For questions 1 and 3 proceed as follows:
1. First explain what needs to be proven: “We need to find constants c > 0 and n0 ≥ 1 integer
such that . . .”.
2. For question 3 use the definition of “big Oh” to explain what it means for f(n) to be O(g(n))
and for g(n) to be O(h(n)).
3. Simplify the above inequalities.
4. Determine the values for c and n0.
For question 2, if you use a proof by contradiction:
• First give the claim that you will assume false and from which you will derive a contradiction.
• Perform steps 1 and 3 as above
• Derive a contradiction.
1. (3 marks) Use the definition of “big Oh” to prove that 4/n is O(1).
2. (3 marks) Use the definition of “big Oh” to prove that 2n is not O(1/n).
3. (3 marks) Let f(n), g(n), and h(n) be non-negative functions such that f(n) is O(g(n)) and
g(n) is O(h(n)). Use the definition of “big Oh” to prove that f(n) + g(n) is O(h(n)).
4. Let A be an array storing n integer values. The goal is to design an algorithm that returns
true if every value stored in A is different, and it returns false if there is at least one value that
appears at least twice in A.
For example, for the following array A the algorithm must return true as all values are different;
however for array B it must return false as the values 3 and 4 appear twice.
3 6 1 7 2 4 5
0 1 2 3 4 5 6
2 3 1 4 4 3
0 1 2 3 4 5
• (4 marks) Write pseudocode for an algorithm as described above.
• Prove that your algorithm is correct:
(a) (1 mark) Show that the algorithm terminates.
(b) (2 marks) Show that the algorithm always produces the correct answer.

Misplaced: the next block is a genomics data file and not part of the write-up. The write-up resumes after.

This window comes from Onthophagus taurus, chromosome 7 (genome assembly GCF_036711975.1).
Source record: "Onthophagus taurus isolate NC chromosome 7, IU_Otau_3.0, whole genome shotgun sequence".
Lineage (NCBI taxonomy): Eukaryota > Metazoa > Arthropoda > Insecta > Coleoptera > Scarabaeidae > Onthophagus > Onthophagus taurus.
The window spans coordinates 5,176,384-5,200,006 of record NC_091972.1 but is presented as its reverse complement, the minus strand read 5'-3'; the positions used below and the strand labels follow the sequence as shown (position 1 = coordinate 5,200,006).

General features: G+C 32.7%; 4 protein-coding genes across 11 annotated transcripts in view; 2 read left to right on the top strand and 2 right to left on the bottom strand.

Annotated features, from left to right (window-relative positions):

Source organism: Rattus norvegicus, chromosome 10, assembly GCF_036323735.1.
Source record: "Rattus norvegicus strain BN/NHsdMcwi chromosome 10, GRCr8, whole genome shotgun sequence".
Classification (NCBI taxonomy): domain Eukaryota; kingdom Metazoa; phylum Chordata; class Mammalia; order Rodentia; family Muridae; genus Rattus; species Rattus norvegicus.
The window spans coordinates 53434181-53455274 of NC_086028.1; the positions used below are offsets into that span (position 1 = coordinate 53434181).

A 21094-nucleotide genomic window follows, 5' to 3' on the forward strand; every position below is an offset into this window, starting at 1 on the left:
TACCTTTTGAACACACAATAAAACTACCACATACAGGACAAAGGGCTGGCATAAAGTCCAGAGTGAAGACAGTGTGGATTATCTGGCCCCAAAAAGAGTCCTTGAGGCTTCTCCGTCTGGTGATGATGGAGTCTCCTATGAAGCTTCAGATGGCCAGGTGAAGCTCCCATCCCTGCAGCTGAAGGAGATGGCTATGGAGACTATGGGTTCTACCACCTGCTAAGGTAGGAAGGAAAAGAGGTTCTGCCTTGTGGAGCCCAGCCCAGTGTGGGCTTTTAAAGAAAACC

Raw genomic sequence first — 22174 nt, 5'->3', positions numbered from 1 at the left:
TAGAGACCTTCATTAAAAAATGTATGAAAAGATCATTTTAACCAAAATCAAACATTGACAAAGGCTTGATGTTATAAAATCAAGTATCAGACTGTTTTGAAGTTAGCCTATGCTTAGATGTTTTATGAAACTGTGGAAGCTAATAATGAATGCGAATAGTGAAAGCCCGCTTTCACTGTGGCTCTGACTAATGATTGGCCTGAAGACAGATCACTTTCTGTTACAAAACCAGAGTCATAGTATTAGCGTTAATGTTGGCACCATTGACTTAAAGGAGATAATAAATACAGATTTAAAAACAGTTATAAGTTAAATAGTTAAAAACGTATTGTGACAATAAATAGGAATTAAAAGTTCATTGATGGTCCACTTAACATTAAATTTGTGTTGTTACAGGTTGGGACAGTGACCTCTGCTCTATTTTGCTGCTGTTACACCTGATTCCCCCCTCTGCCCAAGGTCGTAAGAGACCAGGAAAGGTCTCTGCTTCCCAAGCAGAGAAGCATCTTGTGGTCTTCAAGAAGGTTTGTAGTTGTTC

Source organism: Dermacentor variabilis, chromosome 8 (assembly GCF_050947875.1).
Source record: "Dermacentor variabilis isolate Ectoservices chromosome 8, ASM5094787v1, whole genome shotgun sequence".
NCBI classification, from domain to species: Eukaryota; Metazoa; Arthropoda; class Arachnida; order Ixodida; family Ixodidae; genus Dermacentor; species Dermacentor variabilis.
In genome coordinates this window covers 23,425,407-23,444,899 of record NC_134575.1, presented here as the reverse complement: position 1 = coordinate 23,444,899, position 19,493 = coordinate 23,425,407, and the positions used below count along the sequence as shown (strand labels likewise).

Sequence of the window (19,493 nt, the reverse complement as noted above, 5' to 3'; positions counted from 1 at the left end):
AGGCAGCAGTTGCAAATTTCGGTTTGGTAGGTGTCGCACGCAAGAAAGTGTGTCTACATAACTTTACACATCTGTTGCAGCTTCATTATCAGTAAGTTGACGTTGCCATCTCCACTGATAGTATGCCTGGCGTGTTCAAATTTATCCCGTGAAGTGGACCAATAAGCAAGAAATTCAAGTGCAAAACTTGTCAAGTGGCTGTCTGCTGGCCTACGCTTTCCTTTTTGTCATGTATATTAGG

• (1 mark) Explain what the worst case for the algorithm is.
• (3 marks) Compute the time complexity of the algorithm in the worst case. You must
give the order of the time complexity using “big-Oh” notation and you must explain how
you computed the time complexity.
5. (2 marks) Optional question. Download from the course’s website:
the java class Search.java, which contains implementations of 3 different algorithms for solving
the search problem:
• LinearSearch, of time complexity O(n).
• QuadraticSeach, of time complexity O(n
• FactorialSearch, of time complexity O(n!).
Modify the main method so that it prints the worst case running times of the above algorithms
for the following input sizes:
• FactorialSearch, for input sizes n = 5, 8, 9, 10, 11. If you dare, run the algorithm for
n = 12.
• QuadraticSeach, for input sizes n = 5, 10, 100, 1000, 2000.
• LinearSearch for, input sizes n = 5, 10, 100, 1000, 2000, 10000.
Print a table indicating the running times of the algorithms for the above input sizes. You do
not need to include your code for the Search class.